I realized too late that this title is wrong. It should have been “House of Horrors.”
Recently, I had several tangles with adult or near-adult environmentally sensitive (and just sensitive) liberals. Several happened on Facebook, one happened face to face with someone I like in spite of the fact that he is an attorney.
With one of the Facebook denizens it was about being rich in America. With two (two at a time, no big deal), it was about the nuclear industry and radiation. To make a long story short, I told the one that the poor in America who are not ill have a lot of explaining to do. I told the two others that the nuclear meltdown at Fukushima nuclear plant had caused no death.
I think I have observed a common strategy of those fighting me and my – to them – surprising allegations. I also think that this common strategy speaks to their state of mind and therefore, to their future actions. In other words. the short tour of liberal Disneyland I propose here may help us, in a small way, understand what they will do next.
In the first phase, they try to dismiss me airily in the mode: “Everyone know that this is not true.” This shows parochialism, a habit of interacting only with those like themselves. Small digression: This is not a symmetrical fault, equally found on all sides. If you are a conservative living in America today, you have no choice but to be exposed to liberal viewpoints. You cannot be politically parochial even if you wish to be.
When I persist, they blame my ignorance in a specific way: “You obviously don’t know anything about radiation. ” Of course, this implies that they know about radiation even though they may be Hollywood writers or meter readers, or something like that. Usually, this is quickly followed by questioning my general intellectual and educational credentials. They decide that I must be ignorant about everything, more or less. There is no attempt to use Google which would show in seconds that my credentials are pretty much above average. This demonstrates a stubborn kind of laziness as well as a fear of the truth.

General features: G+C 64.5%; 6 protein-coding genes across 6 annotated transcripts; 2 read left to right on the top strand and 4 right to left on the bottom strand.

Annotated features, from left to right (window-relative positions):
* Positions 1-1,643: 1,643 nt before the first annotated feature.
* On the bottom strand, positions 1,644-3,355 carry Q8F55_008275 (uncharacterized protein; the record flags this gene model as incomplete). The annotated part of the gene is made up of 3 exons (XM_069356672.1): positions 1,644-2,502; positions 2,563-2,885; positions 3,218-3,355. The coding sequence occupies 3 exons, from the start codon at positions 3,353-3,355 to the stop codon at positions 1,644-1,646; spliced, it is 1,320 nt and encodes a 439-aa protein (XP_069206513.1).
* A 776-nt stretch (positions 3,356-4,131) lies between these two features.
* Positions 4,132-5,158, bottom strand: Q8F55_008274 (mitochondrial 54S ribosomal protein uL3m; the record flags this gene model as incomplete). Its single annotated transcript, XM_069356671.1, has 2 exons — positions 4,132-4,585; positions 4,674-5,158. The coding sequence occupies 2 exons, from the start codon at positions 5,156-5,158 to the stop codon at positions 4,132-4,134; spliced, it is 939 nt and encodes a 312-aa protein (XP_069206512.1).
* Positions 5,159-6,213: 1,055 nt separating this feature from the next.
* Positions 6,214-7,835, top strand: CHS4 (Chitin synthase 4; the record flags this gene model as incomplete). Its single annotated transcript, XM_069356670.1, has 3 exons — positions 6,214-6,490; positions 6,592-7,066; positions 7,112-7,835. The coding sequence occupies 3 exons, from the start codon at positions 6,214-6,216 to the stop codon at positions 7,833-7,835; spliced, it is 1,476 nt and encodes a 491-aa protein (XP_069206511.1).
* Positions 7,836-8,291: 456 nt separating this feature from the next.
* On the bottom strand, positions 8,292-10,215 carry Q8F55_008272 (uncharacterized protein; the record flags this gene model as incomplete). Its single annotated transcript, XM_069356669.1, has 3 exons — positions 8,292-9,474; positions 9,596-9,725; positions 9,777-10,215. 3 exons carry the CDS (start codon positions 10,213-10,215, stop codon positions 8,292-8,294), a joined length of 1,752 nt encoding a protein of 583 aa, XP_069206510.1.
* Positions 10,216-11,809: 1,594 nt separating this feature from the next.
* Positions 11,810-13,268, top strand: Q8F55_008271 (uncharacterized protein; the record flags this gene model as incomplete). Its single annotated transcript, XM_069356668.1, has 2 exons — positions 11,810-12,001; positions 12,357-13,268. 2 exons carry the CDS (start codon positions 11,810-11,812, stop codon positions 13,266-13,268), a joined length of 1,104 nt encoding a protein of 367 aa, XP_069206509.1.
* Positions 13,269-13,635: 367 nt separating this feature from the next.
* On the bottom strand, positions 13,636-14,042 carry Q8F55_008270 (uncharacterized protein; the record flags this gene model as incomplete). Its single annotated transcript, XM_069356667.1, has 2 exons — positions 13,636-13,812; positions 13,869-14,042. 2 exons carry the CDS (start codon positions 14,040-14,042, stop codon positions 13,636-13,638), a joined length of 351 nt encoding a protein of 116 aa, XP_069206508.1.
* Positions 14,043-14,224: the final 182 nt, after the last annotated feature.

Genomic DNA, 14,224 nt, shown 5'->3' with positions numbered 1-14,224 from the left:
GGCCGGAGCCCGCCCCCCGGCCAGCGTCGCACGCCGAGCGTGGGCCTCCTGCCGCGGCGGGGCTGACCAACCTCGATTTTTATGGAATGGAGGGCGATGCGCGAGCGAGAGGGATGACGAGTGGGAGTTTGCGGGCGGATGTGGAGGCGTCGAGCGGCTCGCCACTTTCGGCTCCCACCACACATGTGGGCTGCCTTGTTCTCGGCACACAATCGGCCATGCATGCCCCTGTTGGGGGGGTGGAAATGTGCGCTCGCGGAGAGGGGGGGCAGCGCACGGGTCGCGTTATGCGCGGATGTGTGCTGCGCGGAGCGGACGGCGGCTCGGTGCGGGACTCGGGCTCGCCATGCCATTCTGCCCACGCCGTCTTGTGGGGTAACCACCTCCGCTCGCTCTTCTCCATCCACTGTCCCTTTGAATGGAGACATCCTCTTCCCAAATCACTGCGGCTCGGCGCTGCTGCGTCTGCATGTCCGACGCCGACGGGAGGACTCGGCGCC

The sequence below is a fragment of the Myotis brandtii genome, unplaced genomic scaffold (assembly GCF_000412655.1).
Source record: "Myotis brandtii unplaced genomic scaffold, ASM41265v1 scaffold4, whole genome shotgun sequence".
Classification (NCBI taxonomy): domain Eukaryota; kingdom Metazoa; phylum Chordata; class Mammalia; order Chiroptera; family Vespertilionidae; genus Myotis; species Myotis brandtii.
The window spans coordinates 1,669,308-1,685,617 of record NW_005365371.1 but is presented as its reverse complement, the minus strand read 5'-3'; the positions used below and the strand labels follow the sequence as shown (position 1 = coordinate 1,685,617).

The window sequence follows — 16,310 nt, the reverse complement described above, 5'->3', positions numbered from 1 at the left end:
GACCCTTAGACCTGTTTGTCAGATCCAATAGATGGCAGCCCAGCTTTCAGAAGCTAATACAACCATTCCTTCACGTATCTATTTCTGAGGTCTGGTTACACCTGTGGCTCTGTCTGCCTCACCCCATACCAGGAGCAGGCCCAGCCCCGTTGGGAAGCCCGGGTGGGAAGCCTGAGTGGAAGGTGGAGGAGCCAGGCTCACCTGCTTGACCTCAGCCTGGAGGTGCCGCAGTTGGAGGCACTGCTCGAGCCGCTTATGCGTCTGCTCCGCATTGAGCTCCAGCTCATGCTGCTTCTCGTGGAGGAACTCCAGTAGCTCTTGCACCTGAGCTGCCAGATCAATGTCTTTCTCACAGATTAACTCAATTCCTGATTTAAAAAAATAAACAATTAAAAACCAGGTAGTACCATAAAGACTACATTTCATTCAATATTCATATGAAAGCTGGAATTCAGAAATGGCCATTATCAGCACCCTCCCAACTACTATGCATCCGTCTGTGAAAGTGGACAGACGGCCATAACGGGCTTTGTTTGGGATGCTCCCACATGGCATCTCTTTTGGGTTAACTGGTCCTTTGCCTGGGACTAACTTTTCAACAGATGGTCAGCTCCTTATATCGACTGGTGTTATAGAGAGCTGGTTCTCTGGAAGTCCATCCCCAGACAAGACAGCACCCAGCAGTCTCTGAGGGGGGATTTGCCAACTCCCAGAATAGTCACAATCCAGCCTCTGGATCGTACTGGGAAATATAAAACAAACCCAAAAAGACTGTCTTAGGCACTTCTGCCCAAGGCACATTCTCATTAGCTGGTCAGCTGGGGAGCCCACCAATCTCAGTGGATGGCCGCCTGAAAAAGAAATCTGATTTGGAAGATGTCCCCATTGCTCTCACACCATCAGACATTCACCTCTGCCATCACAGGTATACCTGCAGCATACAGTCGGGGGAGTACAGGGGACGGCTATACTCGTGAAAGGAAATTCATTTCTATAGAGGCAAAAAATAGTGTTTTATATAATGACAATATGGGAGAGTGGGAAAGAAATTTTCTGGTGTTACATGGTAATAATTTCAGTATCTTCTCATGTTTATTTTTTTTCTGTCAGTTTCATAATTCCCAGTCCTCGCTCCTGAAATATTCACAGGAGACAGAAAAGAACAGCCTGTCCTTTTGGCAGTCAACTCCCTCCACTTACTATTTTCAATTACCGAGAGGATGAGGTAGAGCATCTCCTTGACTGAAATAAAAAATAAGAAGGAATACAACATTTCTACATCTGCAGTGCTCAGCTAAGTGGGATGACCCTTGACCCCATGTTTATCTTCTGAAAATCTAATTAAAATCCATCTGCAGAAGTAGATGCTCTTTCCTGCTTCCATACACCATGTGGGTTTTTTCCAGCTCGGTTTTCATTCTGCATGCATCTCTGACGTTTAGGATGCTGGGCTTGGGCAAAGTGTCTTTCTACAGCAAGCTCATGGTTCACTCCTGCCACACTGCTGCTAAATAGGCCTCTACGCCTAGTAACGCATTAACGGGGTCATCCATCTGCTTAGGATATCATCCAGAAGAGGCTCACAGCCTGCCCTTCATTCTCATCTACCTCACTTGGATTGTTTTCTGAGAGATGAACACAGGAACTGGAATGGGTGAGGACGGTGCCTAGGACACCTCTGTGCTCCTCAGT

When I still refuse to relent, insisting viciously that not much of a dangerous nature happened at Fukushima as a result of radiation, quickly, the accusations fly of my being in the pay of various sinister forces, including the Waltons and , of course, the oil industry. and the nuclear industry. (For the record, I have received checks from none of the above. I look forward to one or two of those.)
This kind of accusations of venality is accompanied by personal insults, especially that of lying for mysterious reasons not necessarily connected to my venality, accusations of perverse lying, I mean. Mind you, this is from people – except the attorney who does NOT insult me- who don’t know me from Adam. This shows a primitive mind and a childish lack of control over one’s emotions. There are six-year old who are more patient with contradiction. (I know one.) The lying accusation is interesting in its own right. It shows a final inability to consider a viewpoint clashing with one’s own. It’s a personal totalitarian device.